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Supercomputers put photosynthesis in the spotlight

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  • Some of the underlying processes of photosynthesis are still not understood.
  • A multinational team is working on simulating the ‘light-harvesting complex’ (LHC II), a complex of chlorophyll molecules and proteins essential to photosynthesis, on a quantum level using different supercomputers.
  • The team has successfully simulated 6,025 atoms of the LHC II, and is working towards simulating the full 17,000 atoms that comprise the LHC II.

An international team, led by researchers from the University of the Basque Country (UPV/EHU) in Spain, has conducted detailed simulations of the processes behind photosynthesis. Working in collaboration with several other universities and institutions, the researchers are using supercomputers to better understand how photosynthesis functions at the most basic level.

Photosynthesis is fundamental to much life on earth. The process of converting energy from our sun into a chemical form that can be stored enables the plethora of plant life that covers the globe to live. Without photosynthesis, plants — along with the animals that depend on them for food and oxygen — would not exist. During photosynthesis, carbon dioxide and water are converted into carbohydrates and oxygen. However, this process requires energy to function; energy that sunlight provides.

Over half of the sunlight that green plants capture for use in photosynthesis is absorbed by a complex of chlorophyll molecules and proteins called the light-harvesting complex (LHC II). Yet the scientific community still does not fully understand how this molecule acts when it absorbs photons of light.

The LHC II molecule, visualized here, is a complex of proteins and chlorophyll molecules. It is responsible for capturing over 50% of the solar energy absorbed for the process of photosynthesis. Image courtesy Joaquim Jornet-Somoza and colleagues (CC BY 3.0)To help illuminate this mystery, the team at UPV/EHU is simulating the LHC II molecule using a quantum mechanical theory called ‘real-space time-dependent density functional theory’ (TDDFT), implemented in a special software package called ‘Octopus’.  Simulating LHC II is an impressive feat considering that the molecule is comprised of over 17,000 atoms, each of which must be simulated individually.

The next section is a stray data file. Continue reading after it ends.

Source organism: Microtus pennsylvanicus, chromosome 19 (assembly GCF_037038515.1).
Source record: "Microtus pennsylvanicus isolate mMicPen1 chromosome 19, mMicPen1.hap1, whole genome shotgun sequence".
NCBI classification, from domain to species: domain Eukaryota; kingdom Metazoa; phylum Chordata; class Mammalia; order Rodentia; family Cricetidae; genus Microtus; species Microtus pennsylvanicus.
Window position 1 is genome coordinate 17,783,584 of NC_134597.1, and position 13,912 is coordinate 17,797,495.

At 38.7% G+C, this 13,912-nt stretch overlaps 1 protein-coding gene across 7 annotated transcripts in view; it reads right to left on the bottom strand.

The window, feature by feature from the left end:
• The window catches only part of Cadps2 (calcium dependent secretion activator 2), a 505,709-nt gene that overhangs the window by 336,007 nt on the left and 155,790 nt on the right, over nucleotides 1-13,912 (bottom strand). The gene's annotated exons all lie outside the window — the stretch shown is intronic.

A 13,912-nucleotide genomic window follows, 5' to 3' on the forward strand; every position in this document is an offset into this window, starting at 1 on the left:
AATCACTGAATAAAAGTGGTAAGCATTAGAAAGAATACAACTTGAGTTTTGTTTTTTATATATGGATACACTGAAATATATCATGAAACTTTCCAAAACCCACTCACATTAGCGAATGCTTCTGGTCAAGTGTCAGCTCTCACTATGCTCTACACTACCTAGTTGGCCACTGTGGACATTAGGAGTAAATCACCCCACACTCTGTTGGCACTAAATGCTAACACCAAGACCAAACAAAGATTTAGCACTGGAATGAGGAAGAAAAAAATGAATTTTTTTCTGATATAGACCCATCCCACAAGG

Because of the size and complexity of the study, some of the TDDFT calculations required significant computing resources. Two supercomputers, MareNostrum III and Hydra, played an important role in the experiment. Joaquim Jornet-Somoza, a postdoctoral researcher from the University of Barcelona in Spain, explains why: “The memory storage needed to solve the equations, and the number of algorithmic operations increases exponentially with the number of electrons that are involved. For that reason, the use of supercomputers is essential for our goal. The use of parallel computing reduces the execution time and makes resolving quantum mechanical equations feasible.” In total 2.6 million core hours have been used for the study.

However, to run these simulations, several issues had to first be sorted out, and the Octopus software code had to be extensively optimized to cope with the experiment. “Our group has worked on the enhancement of the Octopus package to run in parallel-computing systems,” says Jornet.

The simulations, comprising of thousands of atoms, are reported to be the biggest of their kind ever performed to date. Nevertheless, the team is still working towards simulating the full 17,000 atoms of the LHC II complex. “The maximum number of atoms simulated in our calculations was 6,025, all of them treated at TDDFT level. These calculations required the use of 5,120 processors, and around 10TB of memory,” explains Jornet.

The implications of the study are twofold, says Jornet. From a photosynthetic perspective, it shows that the LHC II complex has evolved to optimize the capture of light energy. From a computational perspective, the team successfully applied quantum mechanical simulations on a system comprised of thousands of atoms, paving the way for similar studies on large systems.

The study, published in the journal Physical Chemistry Chemical Physics, proposed that studying the processes behind photosynthesis could also yield applied benefits. One such benefit is the optimization of crop production. Enhanced understanding of photosynthesis could also potentially be used to improve solar power technologies or the production of hydrogen fuel.

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